Gold jumped 2 percent on Monday as trading for the third quarter opened, but traders were doubtful about near-term strength over continuous worries about a pullback of U.S. stimulus measures that caused bullion's record drop in the previous quarter.
The dollar fell against most currencies as better-than-expected manufacturing data from Europe and Japan provided relief to gold and other risky assets that have recently sold off with the prospect of reduced stimulus measures from the Federal Reserve.
Investor confidence in gold - which fell a record 23 percent in the second quarter - has been eroded by rising talk of an end to the Fed's ultra-loose monetary policy, which would support a rise in interest rates, making the shiny metal less attractive.
Spot gold hovered at around $1,234 an ounce by 11:50 EDT (1550 GMT). It had surged 2.2 percent earlier to a session peak of $1,260.61, well above the near three-year low of $1,180.71 on Friday on speculation the Fed will rein in its $85 billion monthly bond purchase programme.
Comex gold futures for August delivery were up 2.6 percent at $1,254.70. Andrey Kryuchenkov, an analyst at VTB Capital, said the bounce was an expected reaction to the retreat last week.
"I don't think it's sustainable while volumes remain relatively low," Kryuchenkov said.
Traders and investors are awaiting U.S. payrolls report for June, due on Friday, for a better indication of how gold and other assets would perform. A strong payrolls reading would likely signal more pressure on the Fed to reduce its stimulus, lifting Treasury yields and the dollar, and depressing gold. Markets are also watching the European Central Bank's policy meeting on Thursday, which is likely to emphasise that the euro zone economy is in a different stage of recovery than the United States.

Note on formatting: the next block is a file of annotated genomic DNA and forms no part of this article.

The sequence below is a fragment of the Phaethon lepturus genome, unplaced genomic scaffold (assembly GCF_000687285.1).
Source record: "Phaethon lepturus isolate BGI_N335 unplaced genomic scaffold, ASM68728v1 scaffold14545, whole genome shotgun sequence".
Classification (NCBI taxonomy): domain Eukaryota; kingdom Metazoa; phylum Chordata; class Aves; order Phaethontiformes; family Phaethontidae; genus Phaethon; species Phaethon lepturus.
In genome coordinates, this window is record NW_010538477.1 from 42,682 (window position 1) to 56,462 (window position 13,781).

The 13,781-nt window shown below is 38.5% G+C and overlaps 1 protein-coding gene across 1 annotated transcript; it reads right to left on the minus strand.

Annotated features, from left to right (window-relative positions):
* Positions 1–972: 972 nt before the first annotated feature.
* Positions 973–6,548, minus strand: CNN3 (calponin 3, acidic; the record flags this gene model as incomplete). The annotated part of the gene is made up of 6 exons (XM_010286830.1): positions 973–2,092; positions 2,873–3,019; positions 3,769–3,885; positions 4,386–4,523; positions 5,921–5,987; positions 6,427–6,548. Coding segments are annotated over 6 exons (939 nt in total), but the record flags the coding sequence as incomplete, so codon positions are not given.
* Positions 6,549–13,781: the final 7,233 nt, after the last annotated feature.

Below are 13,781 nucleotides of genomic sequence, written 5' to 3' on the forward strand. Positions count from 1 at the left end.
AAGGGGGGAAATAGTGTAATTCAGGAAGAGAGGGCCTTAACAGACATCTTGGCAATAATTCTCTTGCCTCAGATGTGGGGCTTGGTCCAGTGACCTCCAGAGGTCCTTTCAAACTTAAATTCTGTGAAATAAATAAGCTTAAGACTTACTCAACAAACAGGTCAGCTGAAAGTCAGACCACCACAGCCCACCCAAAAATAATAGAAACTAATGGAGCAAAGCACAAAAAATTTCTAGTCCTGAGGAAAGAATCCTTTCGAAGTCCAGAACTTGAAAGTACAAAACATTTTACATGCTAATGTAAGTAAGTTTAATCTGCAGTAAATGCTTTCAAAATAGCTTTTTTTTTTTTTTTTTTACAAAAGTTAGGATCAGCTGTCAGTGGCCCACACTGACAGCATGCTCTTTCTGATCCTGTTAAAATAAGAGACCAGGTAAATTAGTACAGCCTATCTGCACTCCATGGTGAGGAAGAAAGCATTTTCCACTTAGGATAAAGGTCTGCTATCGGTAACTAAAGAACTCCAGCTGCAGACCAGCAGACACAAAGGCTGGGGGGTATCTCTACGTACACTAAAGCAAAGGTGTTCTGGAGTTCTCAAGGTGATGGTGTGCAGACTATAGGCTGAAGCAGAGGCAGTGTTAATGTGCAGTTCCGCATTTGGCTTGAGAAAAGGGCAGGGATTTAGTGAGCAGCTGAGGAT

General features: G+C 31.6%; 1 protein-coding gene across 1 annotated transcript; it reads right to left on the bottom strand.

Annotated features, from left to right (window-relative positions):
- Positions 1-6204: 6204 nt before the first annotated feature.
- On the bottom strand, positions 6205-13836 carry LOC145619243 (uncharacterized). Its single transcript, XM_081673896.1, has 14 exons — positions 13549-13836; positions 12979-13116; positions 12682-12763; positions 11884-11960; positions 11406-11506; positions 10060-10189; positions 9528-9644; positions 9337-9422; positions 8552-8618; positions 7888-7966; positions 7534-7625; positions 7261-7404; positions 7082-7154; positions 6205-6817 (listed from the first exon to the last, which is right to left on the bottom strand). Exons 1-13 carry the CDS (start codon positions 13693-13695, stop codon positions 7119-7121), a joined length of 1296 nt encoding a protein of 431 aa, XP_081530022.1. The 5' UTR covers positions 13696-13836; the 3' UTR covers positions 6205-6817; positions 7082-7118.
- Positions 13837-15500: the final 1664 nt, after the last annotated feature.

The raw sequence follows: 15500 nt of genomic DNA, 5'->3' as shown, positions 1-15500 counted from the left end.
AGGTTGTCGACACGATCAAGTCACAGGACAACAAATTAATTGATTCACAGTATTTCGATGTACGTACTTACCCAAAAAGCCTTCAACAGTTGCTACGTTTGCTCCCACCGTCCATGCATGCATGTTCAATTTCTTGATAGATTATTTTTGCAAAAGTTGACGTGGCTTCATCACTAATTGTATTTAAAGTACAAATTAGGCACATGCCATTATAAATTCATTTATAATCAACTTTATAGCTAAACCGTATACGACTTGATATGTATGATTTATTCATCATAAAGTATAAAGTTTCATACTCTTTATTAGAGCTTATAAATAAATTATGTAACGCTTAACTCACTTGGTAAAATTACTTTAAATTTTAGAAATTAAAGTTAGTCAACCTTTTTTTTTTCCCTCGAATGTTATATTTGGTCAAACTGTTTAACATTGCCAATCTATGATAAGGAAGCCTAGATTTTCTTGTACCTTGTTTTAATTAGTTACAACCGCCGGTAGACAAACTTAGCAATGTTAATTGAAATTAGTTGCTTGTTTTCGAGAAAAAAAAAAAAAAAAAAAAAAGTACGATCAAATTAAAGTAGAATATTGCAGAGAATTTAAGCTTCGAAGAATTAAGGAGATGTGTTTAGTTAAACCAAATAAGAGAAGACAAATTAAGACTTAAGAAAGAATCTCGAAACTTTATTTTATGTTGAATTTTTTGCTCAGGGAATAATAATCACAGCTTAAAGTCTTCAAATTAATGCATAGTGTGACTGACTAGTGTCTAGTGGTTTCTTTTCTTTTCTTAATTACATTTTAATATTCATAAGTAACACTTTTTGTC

"I doubt there will be a lot of bargain hunting given a whole array of macro numbers this week, including the ECB statement (and with) non-farms in focus," VTB Capital's Kryuchenkov said. "The market is putting extra weight on U.S. economic releases."
ETF HOLDINGS DROP
The amount of bullion held by exchange-traded funds (ETFs) in gold have fallen this year, with outflows exacerbated by the recent price tumble. Divestment from the largest gold ETF, SPDR Gold Trust, stand at nearly 13 million ounces this year. Hedge funds and money managers have also slashed their bullish bets in gold futures and options to their lowest levels in six years, a report by the Commodity Futures Trading Commission showed on Friday. The low prices of the past few weeks have subdued physical demand for gold in Asia, traditionally the largest buyer of the commodity. Asian consumption of gold had helped limit some of bullion's losses when prices fell the most in 30 years in April.
"While the physical market was able to suspend the downward trajectory of gold in April following hefty disinvestment, this time, preliminary data suggest a much weaker physical market footing," Barclays analysts said in a note.
The bank cut its 2013 price forecast to $1,393 an ounce from $1,483. Sales of American Eagle gold bullion coins plunged to 57,000 ounces in June, the lowest since August last year, as physical demand from retail investors and collectors sank. The spot price of silver was up 0.4 percent at $19.68 an ounce. It reached a near three-year low at $18.19 in the previous session. Platinum rose 2.8 percent to $1,376.49 an ounce and palladium jumped 3.8 percent to $680.72 an ounce.
(By Barani Krishnan and Clara Denina. Additional reporting by Jan Harvey in London; Editing by Grant McCool)